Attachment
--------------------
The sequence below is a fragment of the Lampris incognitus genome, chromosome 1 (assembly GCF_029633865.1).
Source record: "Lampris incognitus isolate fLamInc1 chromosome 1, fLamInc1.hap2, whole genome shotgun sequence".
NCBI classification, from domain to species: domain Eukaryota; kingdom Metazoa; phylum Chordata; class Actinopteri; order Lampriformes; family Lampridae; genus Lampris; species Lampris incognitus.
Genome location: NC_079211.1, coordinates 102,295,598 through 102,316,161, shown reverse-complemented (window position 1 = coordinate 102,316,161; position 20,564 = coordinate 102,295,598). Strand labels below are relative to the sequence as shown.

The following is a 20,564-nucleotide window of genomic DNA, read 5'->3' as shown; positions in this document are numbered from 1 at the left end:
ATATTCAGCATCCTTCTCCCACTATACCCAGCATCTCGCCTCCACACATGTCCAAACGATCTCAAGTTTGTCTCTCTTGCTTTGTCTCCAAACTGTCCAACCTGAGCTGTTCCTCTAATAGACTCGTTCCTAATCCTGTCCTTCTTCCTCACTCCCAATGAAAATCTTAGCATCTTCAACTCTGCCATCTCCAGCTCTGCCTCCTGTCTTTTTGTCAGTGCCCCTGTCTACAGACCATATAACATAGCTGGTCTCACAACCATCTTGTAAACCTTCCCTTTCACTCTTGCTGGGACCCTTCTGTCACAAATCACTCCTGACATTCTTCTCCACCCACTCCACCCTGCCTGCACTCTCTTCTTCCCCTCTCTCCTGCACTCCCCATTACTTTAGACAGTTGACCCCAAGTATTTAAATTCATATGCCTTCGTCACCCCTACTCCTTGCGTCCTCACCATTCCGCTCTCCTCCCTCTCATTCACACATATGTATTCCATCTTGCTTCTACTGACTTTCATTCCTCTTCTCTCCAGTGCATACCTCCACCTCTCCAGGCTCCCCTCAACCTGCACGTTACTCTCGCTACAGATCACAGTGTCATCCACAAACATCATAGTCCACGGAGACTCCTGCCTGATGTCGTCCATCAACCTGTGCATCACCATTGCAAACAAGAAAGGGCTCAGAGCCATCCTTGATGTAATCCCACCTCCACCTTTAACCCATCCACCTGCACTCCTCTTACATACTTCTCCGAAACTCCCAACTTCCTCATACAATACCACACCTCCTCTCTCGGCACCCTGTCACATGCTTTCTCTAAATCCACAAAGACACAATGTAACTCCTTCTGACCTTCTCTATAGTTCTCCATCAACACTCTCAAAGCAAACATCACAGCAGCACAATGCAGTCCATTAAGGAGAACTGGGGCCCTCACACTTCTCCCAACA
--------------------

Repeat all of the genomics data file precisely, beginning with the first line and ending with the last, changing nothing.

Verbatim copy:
The sequence below is a fragment of the Lampris incognitus genome, chromosome 1 (assembly GCF_029633865.1).
Source record: "Lampris incognitus isolate fLamInc1 chromosome 1, fLamInc1.hap2, whole genome shotgun sequence".
NCBI classification, from domain to species: domain Eukaryota; kingdom Metazoa; phylum Chordata; class Actinopteri; order Lampriformes; family Lampridae; genus Lampris; species Lampris incognitus.
Genome location: NC_079211.1, coordinates 102,295,598 through 102,316,161, shown reverse-complemented (window position 1 = coordinate 102,316,161; position 20,564 = coordinate 102,295,598). Strand labels below are relative to the sequence as shown.

The following is a 20,564-nucleotide window of genomic DNA, read 5'->3' as shown; positions in this document are numbered from 1 at the left end:
ATATTCAGCATCCTTCTCCCACTATACCCAGCATCTCGCCTCCACACATGTCCAAACGATCTCAAGTTTGTCTCTCTTGCTTTGTCTCCAAACTGTCCAACCTGAGCTGTTCCTCTAATAGACTCGTTCCTAATCCTGTCCTTCTTCCTCACTCCCAATGAAAATCTTAGCATCTTCAACTCTGCCATCTCCAGCTCTGCCTCCTGTCTTTTTGTCAGTGCCCCTGTCTACAGACCATATAACATAGCTGGTCTCACAACCATCTTGTAAACCTTCCCTTTCACTCTTGCTGGGACCCTTCTGTCACAAATCACTCCTGACATTCTTCTCCACCCACTCCACCCTGCCTGCACTCTCTTCTTCCCCTCTCTCCTGCACTCCCCATTACTTTAGACAGTTGACCCCAAGTATTTAAATTCATATGCCTTCGTCACCCCTACTCCTTGCGTCCTCACCATTCCGCTCTCCTCCCTCTCATTCACACATATGTATTCCATCTTGCTTCTACTGACTTTCATTCCTCTTCTCTCCAGTGCATACCTCCACCTCTCCAGGCTCCCCTCAACCTGCACGTTACTCTCGCTACAGATCACAGTGTCATCCACAAACATCATAGTCCACGGAGACTCCTGCCTGATGTCGTCCATCAACCTGTGCATCACCATTGCAAACAAGAAAGGGCTCAGAGCCATCCTTGATGTAATCCCACCTCCACCTTTAACCCATCCACCTGCACTCCTCTTACATACTTCTCCGAAACTCCCAACTTCCTCATACAATACCACACCTCCTCTCTCGGCACCCTGTCACATGCTTTCTCTAAATCCACAAAGACACAATGTAACTCCTTCTGACCTTCTCTATAGTTCTCCATCAACACTCTCAAAGCAAACATCACAGCAGCACAATGCAGTCCATTAAGGAGAACTGGGGCCCTCACACTTCTCCCAACA